In my last post, I wrote about some surprising career opportunities for library and information science grads. Brand new to this field, I’m having a great time imagining myself in different jobs. So far this week, I’ve pictured myself taking German to prepare for a career as a music librarian (thanks to Rachel Fox von Swearingen), working as an academic and librarianship game-changer like David Lankes, and becoming a data curation expert like Clifford Lynch.

Last Thursday, I had the pleasure of attending a scholarly conversation at Bird Library at Syracuse University with Lynch, Executive Director of the Coalition for Networked Information. Lynch’s passion for eScience and digital curation is obvious; I left the conversation charged up, considering a career in eScience and eager to investigate some of the many questions he raised.

What’s the Future of Libraries? Wrong Question.
According to Lynch, asking about the future of libraries is the wrong question. He believes we should instead ask questions like: What’s the future of scholarly work? What’s the future of education? What’s the future of society? How will libraries play a role?

He provided an example of a possible role for libraries in this technological era: as scholars create models of ancient cities or sequence the DNA of species, they generate massive amounts of data. Agencies that fund this kind of work are increasingly requiring their grantees publicly share data—not only at the end when they’re publishing research findings, but continuously as they go. Gone are the days of researchers compiling data and sitting on it until they’re ready to publish.

The infrastructure for sharing this kind of research information is either poor (among scientific disciplines) or non-existent (in the humanities). This is the future of research. How will libraries participate in the facilitation of this data sharing?

A Brand New Field
Data sharing and issues surrounding storage, preservation and infrastructure for scholarly information and archives is a hot new topic in information science. It’s so new, not everyone agrees on what to call the field and no one has decided how to turn students into experts. Projects like The University of North Carolina at Chapel Hill’s DigCCur are working on it, by developing a curriculum for digital curation education. Michigan State University’s library has a a Digital Curation Librarian and its website describes some of the issues surrounding stewardship of library collections, archives and scholarly information. As scholars continue to generate huge pools of data and collections of botanical specimens and historical records go digital, expect to hear more about this field—and more about job openings for people with the skills to collect, organize, index, and help share data.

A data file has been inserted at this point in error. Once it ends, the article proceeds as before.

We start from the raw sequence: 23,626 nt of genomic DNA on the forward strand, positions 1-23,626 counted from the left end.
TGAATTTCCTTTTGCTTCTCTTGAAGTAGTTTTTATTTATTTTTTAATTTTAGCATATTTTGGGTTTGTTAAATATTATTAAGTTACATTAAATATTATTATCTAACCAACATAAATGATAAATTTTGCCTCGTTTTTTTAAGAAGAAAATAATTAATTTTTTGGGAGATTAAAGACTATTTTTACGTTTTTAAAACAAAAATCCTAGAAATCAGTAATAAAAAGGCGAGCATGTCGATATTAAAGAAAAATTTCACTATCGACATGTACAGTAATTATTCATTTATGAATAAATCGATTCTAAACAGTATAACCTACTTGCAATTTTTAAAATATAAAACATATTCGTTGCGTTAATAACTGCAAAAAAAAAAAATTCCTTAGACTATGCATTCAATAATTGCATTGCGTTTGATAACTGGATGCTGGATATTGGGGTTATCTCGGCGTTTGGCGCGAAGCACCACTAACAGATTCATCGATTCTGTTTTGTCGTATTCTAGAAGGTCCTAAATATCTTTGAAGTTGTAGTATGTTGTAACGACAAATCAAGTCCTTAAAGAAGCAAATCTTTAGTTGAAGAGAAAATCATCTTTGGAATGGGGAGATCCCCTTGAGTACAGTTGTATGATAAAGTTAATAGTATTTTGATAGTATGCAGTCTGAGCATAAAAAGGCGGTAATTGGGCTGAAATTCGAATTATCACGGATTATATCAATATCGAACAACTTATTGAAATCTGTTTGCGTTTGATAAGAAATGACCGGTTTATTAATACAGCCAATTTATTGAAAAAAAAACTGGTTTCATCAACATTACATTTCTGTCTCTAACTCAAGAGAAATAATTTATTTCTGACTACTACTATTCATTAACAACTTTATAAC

Am I a Future Digital Curator?
SU offers a Certificate of Advanced Study in eScience (Editor’s note: this is now known as the CAS in Data Science) and the School of Information Studies offers plenty of technology classes to supplement my Master’s in Library and Information Science and prepare me to be a digital curation specialist. I know courses in digitization and data management can only make a graduate more appealing to any employer, so I’ll be taking some. Even if I decide to apply to jobs at music libraries after all, I’ll still need the skills I’ll have learned in those classes. It’s good to have options.

Do you work in eScience or digital curation? Are you considering a career in the field? I’d love to know more about what types of jobs are out there for those interested in issues of data preservation and sharing. Leave a comment, contact me on Twitter @MiaBreitkopf, or via email at